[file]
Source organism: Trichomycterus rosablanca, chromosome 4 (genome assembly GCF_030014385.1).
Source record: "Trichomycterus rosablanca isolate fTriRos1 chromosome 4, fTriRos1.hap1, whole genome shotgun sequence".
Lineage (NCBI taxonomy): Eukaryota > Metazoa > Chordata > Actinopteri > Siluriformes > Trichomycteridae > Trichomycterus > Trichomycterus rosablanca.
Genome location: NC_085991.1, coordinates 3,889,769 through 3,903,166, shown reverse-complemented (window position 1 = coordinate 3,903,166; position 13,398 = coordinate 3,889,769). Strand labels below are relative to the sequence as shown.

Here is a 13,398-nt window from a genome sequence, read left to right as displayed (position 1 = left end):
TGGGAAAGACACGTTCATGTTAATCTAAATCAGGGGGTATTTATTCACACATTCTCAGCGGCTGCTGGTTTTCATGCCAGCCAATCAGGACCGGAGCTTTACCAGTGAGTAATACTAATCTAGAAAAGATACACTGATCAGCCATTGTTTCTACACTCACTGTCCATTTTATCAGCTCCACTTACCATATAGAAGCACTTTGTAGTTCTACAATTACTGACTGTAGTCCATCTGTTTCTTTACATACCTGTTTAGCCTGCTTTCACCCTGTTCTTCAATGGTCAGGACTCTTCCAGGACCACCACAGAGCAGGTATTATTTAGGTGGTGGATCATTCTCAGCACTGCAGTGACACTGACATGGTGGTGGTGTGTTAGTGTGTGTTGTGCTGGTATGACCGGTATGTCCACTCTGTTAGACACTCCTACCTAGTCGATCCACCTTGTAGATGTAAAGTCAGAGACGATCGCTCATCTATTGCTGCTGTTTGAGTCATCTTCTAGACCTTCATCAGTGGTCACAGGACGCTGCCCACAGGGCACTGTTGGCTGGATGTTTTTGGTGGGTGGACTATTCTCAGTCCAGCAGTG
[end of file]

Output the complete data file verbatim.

Source organism: Trichomycterus rosablanca, chromosome 4 (genome assembly GCF_030014385.1).
Source record: "Trichomycterus rosablanca isolate fTriRos1 chromosome 4, fTriRos1.hap1, whole genome shotgun sequence".
Lineage (NCBI taxonomy): Eukaryota > Metazoa > Chordata > Actinopteri > Siluriformes > Trichomycteridae > Trichomycterus > Trichomycterus rosablanca.
Genome location: NC_085991.1, coordinates 3,889,769 through 3,903,166, shown reverse-complemented (window position 1 = coordinate 3,903,166; position 13,398 = coordinate 3,889,769). Strand labels below are relative to the sequence as shown.

Here is a 13,398-nt window from a genome sequence, read left to right as displayed (position 1 = left end):
TGGGAAAGACACGTTCATGTTAATCTAAATCAGGGGGTATTTATTCACACATTCTCAGCGGCTGCTGGTTTTCATGCCAGCCAATCAGGACCGGAGCTTTACCAGTGAGTAATACTAATCTAGAAAAGATACACTGATCAGCCATTGTTTCTACACTCACTGTCCATTTTATCAGCTCCACTTACCATATAGAAGCACTTTGTAGTTCTACAATTACTGACTGTAGTCCATCTGTTTCTTTACATACCTGTTTAGCCTGCTTTCACCCTGTTCTTCAATGGTCAGGACTCTTCCAGGACCACCACAGAGCAGGTATTATTTAGGTGGTGGATCATTCTCAGCACTGCAGTGACACTGACATGGTGGTGGTGTGTTAGTGTGTGTTGTGCTGGTATGACCGGTATGTCCACTCTGTTAGACACTCCTACCTAGTCGATCCACCTTGTAGATGTAAAGTCAGAGACGATCGCTCATCTATTGCTGCTGTTTGAGTCATCTTCTAGACCTTCATCAGTGGTCACAGGACGCTGCCCACAGGGCACTGTTGGCTGGATGTTTTTGGTGGGTGGACTATTCTCAGTCCAGCAGTG